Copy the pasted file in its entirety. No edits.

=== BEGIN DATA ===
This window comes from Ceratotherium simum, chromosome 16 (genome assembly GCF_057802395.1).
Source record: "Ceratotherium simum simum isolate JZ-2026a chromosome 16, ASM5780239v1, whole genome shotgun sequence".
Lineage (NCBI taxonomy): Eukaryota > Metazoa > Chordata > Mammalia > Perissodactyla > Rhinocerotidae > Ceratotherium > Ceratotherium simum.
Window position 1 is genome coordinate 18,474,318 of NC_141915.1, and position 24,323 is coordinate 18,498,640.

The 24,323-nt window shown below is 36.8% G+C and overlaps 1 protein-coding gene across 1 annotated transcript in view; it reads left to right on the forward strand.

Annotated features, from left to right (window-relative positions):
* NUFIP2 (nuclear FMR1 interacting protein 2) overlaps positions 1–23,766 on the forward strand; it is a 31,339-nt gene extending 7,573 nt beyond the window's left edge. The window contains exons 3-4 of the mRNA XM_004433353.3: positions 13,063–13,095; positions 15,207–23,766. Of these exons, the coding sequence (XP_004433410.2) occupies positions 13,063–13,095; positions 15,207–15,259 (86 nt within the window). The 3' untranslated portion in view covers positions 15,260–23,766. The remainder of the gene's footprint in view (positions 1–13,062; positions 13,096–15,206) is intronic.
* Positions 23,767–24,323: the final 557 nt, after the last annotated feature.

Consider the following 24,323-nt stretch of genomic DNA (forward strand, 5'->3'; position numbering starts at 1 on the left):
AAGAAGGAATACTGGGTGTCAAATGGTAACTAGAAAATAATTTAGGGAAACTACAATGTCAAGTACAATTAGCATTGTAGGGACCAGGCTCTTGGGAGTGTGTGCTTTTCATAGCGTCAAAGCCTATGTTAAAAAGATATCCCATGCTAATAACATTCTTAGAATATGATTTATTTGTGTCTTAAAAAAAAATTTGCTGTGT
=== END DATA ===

This window comes from Ceratotherium simum, chromosome 16 (genome assembly GCF_057802395.1).
Source record: "Ceratotherium simum simum isolate JZ-2026a chromosome 16, ASM5780239v1, whole genome shotgun sequence".
Lineage (NCBI taxonomy): Eukaryota > Metazoa > Chordata > Mammalia > Perissodactyla > Rhinocerotidae > Ceratotherium > Ceratotherium simum.
Window position 1 is genome coordinate 18,474,318 of NC_141915.1, and position 24,323 is coordinate 18,498,640.

The 24,323-nt window shown below is 36.8% G+C and overlaps 1 protein-coding gene across 1 annotated transcript in view; it reads left to right on the forward strand.

Annotated features, from left to right (window-relative positions):
* NUFIP2 (nuclear FMR1 interacting protein 2) overlaps positions 1–23,766 on the forward strand; it is a 31,339-nt gene extending 7,573 nt beyond the window's left edge. The window contains exons 3-4 of the mRNA XM_004433353.3: positions 13,063–13,095; positions 15,207–23,766. Of these exons, the coding sequence (XP_004433410.2) occupies positions 13,063–13,095; positions 15,207–15,259 (86 nt within the window). The 3' untranslated portion in view covers positions 15,260–23,766. The remainder of the gene's footprint in view (positions 1–13,062; positions 13,096–15,206) is intronic.
* Positions 23,767–24,323: the final 557 nt, after the last annotated feature.

Consider the following 24,323-nt stretch of genomic DNA (forward strand, 5'->3'; position numbering starts at 1 on the left):
AAGAAGGAATACTGGGTGTCAAATGGTAACTAGAAAATAATTTAGGGAAACTACAATGTCAAGTACAATTAGCATTGTAGGGACCAGGCTCTTGGGAGTGTGTGCTTTTCATAGCGTCAAAGCCTATGTTAAAAAGATATCCCATGCTAATAACATTCTTAGAATATGATTTATTTGTGTCTTAAAAAAAAATTTGCTGTGT